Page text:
Howard Hall is the oldest extant building on the Howard University campus. Originally the home of white General Oliver Otis Howard, it was completed in 1869 as one of the first four buildings on the campus. Howard's residence, in addition to the residences of white Generals George Balloch and John Alvord, sat on Seventh Street (now Georgia Avenue), forming "Army Officer Row." Howard Hall, which had begun to deteriorate by the mid-20th century, was declared a National Historic Landmark in 1974. Restoration of the house was completed in 1998 and it now serves as the university's Alumni Center.

General Howard, who served as commissioner of the Refugee, Freedmen and Abandoned Lands (Freedmen's Bureau), was one of the founders of the school, and because of his instrumental role in its development, the building and university were named after him. He also served as the university's president from 1869 to 1874. The house is an example of the residential Second Empire style that was popular after the Civil War with a typically high mansard roof, elaborate dormer windows and tower, and decorative iron balustrades. It was built of brick cast at the site and includes three stories and sixteen rooms.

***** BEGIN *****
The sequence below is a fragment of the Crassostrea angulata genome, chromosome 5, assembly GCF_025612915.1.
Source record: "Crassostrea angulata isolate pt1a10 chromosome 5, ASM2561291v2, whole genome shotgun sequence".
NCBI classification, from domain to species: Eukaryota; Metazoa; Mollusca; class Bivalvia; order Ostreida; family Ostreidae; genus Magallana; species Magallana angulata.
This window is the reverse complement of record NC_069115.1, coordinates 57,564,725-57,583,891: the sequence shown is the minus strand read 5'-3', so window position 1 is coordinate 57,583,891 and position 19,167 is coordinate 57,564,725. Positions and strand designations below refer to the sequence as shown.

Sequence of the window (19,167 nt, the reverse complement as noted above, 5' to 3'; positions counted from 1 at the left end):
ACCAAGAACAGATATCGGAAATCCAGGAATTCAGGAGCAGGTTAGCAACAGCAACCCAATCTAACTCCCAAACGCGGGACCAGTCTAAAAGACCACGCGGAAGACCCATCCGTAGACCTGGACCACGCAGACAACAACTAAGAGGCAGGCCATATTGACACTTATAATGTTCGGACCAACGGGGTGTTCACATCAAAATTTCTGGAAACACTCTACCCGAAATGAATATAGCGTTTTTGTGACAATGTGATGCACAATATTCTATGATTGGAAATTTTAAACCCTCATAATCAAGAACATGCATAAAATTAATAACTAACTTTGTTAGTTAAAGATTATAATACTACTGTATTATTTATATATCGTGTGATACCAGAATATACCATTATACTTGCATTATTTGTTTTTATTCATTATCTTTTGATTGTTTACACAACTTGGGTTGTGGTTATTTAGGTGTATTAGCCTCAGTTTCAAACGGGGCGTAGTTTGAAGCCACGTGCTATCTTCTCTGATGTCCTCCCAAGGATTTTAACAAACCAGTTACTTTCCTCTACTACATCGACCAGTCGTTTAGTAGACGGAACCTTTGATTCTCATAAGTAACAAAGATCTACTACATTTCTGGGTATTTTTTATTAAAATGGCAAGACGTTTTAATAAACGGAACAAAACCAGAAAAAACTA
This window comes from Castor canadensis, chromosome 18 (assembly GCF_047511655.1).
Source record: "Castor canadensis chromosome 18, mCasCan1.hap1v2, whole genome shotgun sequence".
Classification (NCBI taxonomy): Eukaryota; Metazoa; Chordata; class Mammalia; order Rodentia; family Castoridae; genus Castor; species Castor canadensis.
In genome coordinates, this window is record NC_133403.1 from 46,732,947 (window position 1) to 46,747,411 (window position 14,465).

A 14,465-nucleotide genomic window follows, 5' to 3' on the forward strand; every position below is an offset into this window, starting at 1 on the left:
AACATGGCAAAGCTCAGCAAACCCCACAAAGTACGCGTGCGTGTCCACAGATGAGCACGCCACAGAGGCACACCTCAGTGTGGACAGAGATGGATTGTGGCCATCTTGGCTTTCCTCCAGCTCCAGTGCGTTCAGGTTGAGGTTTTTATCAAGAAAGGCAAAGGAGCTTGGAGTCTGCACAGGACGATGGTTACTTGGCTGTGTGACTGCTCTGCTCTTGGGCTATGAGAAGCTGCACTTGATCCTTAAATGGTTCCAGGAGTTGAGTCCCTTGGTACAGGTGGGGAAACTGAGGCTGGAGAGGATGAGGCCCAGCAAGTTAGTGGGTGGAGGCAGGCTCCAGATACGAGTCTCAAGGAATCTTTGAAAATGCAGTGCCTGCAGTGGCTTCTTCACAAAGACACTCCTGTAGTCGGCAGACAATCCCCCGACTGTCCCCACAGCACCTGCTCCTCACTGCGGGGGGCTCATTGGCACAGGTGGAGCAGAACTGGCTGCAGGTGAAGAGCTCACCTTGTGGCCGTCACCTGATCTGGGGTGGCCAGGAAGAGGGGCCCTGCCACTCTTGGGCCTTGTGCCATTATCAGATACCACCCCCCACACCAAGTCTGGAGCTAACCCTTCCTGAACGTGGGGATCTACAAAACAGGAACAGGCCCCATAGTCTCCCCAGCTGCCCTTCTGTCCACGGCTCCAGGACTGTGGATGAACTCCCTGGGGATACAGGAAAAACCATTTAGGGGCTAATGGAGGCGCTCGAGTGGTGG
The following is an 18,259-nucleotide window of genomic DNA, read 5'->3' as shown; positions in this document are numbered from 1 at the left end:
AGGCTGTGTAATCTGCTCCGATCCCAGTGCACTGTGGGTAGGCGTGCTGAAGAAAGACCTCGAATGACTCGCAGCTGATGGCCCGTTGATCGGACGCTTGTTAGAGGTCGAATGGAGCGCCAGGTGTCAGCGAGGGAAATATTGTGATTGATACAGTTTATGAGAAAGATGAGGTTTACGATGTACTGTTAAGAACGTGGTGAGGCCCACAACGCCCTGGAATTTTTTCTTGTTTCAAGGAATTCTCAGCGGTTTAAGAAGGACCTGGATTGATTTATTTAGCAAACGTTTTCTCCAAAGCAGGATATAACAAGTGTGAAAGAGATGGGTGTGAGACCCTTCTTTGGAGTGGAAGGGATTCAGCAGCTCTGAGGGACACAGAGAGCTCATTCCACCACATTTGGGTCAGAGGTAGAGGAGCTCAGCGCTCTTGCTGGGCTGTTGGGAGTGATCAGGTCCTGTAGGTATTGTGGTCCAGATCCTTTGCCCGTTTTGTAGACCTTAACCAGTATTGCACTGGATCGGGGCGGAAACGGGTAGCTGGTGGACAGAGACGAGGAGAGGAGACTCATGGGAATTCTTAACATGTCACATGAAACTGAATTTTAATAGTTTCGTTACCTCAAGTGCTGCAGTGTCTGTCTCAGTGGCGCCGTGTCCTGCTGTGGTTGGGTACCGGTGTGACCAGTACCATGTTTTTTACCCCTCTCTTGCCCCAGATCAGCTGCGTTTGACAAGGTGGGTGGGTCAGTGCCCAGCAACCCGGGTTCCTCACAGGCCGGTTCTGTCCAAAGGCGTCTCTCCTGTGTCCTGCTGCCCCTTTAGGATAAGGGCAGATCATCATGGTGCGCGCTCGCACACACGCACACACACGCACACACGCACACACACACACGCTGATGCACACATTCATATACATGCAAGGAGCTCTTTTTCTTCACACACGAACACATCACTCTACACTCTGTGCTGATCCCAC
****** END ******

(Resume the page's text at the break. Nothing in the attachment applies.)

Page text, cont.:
In 1909, after Howard's death, the university purchased the property. Over the years it was used for a number of purposes, including School of Music headquarters, the residence for the Music School director, and the African Language Center.


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